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BC Politics

Eight Months into 2020, BC Has Already Surpassed Last Year’s Overdose Death Total

More than 1,000 people have died this year, with seven times as many needing emergency support.

Moira Wyton 23 Sep

Moira Wyton is The Tyee’s health reporter. Follow her @moirawyton or reach her here. This reporting beat is made possible by the Local Journalism Initiative.

It has taken just eight months for illicit drug overdose deaths in 2020 to surpass the 983 fatalities in all of 2019.

There were another 147 overdose deaths in August — the equivalent of about 4.7 people dying each day — bringing 2020’s total so far to 1,068 deaths, the BC Coroners Service reported today. Since January 2016, at least 6,083 people have died of overdoses in the province.

While August’s figure is a slight 16 per cent decrease compared to July’s 176 deaths, it marks a 71 per cent increase compared to August 2019’s 86 deaths.

Emergency services also responded to nearly 7,500 non-fatal overdose calls this summer, making it the highest number of overdose calls in any three-month period.

These devastating milestones come on the heels of a massive push in B.C. to expand safer supply — prescribing pharmaceutical alternatives to the street drug supply — in an effort to separate people from the increasingly toxic illicit drug supply.

Illicit fentanyl, a potent synthetic opioid, was present in 79 per cent of deaths this year. Fourteen per cent of cases between April and August involved extreme fentanyl concentrations, nearly double the rate in 2019 through to March 2020.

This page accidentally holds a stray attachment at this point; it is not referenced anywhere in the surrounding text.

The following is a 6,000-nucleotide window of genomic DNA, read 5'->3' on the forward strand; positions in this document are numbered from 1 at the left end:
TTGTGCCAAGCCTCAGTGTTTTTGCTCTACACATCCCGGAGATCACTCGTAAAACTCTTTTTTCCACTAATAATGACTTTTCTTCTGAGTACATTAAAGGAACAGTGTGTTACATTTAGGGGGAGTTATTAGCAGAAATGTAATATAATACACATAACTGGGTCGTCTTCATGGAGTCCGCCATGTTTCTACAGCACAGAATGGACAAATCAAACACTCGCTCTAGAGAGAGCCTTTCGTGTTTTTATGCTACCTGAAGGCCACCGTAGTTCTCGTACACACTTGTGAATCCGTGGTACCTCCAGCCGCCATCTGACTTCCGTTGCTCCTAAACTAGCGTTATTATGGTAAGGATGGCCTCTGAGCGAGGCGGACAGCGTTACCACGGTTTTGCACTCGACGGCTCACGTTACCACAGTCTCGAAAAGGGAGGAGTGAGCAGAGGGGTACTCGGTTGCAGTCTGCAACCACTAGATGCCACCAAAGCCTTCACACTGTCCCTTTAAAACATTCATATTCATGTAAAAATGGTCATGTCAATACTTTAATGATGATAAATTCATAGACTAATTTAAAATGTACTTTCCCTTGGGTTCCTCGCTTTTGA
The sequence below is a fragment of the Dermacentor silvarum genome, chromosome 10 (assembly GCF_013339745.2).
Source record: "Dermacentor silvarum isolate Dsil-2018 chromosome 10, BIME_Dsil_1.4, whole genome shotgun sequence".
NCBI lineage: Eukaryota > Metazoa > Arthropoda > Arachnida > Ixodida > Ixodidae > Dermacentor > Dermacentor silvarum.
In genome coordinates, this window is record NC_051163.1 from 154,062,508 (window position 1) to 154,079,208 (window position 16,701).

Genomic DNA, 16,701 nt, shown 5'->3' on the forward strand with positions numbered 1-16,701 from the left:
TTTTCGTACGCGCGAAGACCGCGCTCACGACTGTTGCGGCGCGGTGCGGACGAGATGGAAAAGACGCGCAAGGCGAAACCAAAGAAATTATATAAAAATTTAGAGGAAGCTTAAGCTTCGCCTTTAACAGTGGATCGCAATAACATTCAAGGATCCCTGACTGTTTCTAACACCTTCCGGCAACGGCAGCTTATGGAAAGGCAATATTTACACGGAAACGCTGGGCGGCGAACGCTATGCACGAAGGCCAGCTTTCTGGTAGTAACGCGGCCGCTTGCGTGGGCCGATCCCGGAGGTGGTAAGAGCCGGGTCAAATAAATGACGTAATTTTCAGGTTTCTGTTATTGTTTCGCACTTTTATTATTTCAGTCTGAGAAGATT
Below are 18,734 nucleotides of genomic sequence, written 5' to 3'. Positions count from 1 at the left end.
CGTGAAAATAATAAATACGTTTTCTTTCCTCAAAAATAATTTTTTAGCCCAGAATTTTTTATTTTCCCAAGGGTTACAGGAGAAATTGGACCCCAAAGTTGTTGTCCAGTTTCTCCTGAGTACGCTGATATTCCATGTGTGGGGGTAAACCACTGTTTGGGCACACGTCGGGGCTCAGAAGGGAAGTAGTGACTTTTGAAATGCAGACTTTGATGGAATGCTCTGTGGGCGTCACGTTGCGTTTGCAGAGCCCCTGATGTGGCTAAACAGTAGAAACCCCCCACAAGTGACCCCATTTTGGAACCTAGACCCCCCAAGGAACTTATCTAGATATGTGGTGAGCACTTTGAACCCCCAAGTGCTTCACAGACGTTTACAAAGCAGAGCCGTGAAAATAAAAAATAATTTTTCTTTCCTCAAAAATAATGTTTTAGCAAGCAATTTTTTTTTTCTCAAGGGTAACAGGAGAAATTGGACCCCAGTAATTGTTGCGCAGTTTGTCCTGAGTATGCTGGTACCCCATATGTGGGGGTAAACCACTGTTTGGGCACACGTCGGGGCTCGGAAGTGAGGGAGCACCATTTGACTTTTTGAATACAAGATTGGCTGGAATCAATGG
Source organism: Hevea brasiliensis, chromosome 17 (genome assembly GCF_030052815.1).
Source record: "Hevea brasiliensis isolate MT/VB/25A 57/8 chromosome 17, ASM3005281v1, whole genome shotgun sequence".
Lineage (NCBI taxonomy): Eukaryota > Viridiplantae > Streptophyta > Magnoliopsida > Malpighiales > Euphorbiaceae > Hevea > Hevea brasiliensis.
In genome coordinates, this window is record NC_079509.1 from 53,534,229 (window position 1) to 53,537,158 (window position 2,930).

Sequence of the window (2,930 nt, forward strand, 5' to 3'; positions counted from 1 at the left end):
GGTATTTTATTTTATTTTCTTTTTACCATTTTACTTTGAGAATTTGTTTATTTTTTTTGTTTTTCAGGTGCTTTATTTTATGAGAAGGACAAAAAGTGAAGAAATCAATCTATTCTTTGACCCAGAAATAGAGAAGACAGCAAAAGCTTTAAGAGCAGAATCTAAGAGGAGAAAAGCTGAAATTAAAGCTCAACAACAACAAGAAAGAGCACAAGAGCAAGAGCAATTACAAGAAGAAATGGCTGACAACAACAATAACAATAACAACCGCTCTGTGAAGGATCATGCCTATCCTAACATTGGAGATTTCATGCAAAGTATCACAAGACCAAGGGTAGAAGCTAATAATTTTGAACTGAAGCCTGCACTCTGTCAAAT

“Death can be the consequence of any kind of drug use now,” said Downtown Eastside community advocate Karen Ward. “It doesn’t matter if you’re out with buddies or have been using for 20 years.”

Pandemic-related supply chain disruptions and increased social isolation are driving factors in the surge of deaths, which led the province to enact guidelines to expand safer supply efforts for people at risk of both COVID-19 and overdose in March.

But after that, the province saw a record-breaking six consecutive months of more than 100 deaths reported. June was the deadliest month in the province’s history, with 181 deaths attributed to illicit drug overdoses.

Just last week, bolder measures were announced in recognition that simply accessing the illicit drug supply now is potentially fatal, regardless of COVID-19 exposure risk.

Provincial health officer Dr. Bonnie Henry issued an order to expand prescribing powers to registered nurses and registered psychiatric nurses, who join physicians and some pharmacists as eligible prescribers.

“In view of the worsening situation of overdose deaths arising from the dual public health emergencies, it is necessary and in the public interest to increase access to health professionals who can prescribe pharmaceutical alternatives to the toxic drug supply,” Henry wrote in the order.

A yet-to-be released policy directive from the province will also see eligibility expanded to nearly all who access the street drug supply even intermittently, and more community pharmacies will become access and dispensation sites.

But with the election looming and the legislature dissolved, when the policy will be finalized remains to be seen. And as the wait continues, people who use drugs across the province are still at great risk.

About 60 per cent of deaths took place in the Vancouver Coastal Health and Fraser Health regions, but the Northern Health region had the highest rate of deaths at 40 per 100,000 residents.

Numbers in the north have increased the last few months, while rates in Vancouver and Interior regions declined in August.  [Tyee]

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